There are two diametrically opposed schools of thought on type
specification. The first holds that all names should have their
types specified explicitly. This certainly helps programmers to
avoid mistakes, because they have to think more carefully about
each item. It also helps the compiler to diagnose errors more
easily, especially if the it knows that all names are going to be
declared in advance. Some Fortran compilers allow a statement of
the form ``IMPLICIT NONE" which makes all names typeless by
default and so requiring every name to be explicitly typed. Others
have a compile-time switch with the same effect. If yours does not
you may be able to produce a similar effect by using something
IMPLICIT CHARACTER*1000000 (A-Z)
near the beginning of each program unit which is likely to cause an error for anything not explicitly typed. One disadvantage of the practice of declaring all names in advance is that the program may become so cluttered with specification statements that it may obscure its structure and algorithm.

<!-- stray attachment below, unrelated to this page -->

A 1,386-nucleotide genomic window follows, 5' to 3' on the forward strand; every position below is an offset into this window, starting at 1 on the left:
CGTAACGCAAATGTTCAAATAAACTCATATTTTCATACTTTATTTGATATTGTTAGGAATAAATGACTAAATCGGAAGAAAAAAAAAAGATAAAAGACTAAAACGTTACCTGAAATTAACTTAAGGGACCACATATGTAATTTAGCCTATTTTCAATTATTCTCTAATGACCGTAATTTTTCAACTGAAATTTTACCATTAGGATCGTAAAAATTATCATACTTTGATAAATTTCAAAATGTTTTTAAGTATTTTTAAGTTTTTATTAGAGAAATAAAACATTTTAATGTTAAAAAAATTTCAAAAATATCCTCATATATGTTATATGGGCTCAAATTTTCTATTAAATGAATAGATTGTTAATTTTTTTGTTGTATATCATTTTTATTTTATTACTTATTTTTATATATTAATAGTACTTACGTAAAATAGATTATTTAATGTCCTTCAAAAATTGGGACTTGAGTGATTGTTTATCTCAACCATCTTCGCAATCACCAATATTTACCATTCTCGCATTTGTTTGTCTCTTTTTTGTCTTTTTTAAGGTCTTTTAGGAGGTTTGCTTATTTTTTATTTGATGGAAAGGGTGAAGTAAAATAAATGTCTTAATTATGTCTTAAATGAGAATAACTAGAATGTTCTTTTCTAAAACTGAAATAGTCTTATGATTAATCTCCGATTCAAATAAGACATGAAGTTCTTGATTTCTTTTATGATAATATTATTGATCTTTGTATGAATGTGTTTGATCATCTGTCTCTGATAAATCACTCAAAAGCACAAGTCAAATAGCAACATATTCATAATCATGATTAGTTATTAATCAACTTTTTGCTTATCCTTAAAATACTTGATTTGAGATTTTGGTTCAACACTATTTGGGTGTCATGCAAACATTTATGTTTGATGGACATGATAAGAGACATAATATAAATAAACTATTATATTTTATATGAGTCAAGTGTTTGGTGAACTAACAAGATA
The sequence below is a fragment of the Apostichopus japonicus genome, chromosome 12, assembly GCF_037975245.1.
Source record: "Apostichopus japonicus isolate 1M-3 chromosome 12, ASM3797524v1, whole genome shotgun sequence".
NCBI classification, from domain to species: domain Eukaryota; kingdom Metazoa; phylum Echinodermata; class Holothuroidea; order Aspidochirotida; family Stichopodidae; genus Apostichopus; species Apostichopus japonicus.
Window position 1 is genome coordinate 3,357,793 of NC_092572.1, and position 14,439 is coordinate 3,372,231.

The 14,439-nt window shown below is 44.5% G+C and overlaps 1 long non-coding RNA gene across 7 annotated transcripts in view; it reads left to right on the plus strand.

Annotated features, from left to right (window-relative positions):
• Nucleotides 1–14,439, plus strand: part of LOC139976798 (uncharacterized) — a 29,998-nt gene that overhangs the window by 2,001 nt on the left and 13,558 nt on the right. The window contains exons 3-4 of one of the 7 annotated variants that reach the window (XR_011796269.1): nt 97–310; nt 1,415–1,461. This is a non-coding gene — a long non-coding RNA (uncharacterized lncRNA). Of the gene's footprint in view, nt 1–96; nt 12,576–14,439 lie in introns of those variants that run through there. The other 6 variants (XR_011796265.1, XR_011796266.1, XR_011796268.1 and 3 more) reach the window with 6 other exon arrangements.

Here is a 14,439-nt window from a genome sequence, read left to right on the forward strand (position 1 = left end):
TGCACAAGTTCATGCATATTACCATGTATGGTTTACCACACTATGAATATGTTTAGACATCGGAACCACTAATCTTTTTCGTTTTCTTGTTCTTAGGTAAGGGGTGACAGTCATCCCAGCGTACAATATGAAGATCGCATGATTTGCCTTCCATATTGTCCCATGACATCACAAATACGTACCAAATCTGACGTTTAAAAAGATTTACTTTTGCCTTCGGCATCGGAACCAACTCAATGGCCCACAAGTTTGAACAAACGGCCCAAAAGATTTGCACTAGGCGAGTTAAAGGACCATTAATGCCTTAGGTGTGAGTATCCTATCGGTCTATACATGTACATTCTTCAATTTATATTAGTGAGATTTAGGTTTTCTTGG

The alternative way of working is to make maximum use of implicit types to reduce the number of statements. This means, of course, that the first letter of each name has to be chosen to suit the type, leaving no more than five to be chosen freely: this makes it harder than ever to devise meaningful symbolic names. As a result, Fortran programs often include names like RIMAGE or ISIZE or KOUNT. Clearly type statements are still needed for character type because it is usually necessary to use items of a number of different lengths.
Experience suggests that either system can be satisfactory provided it is used consistently. However the wholesale reassignment of initial letters with IMPLICIT statements usually increases the chance of making a mistake. IMPLICIT, if used at all, should only reassign one or two rarely-used letters to the less common data types, for example:
IMPLICIT DOUBLE PRECISION (Z), LOGICAL (Q), COMPLEX (X)It is also prudent to use an identical IMPLICIT statement in each program unit, otherwise type mismatches are more likely to be made in procedure calls.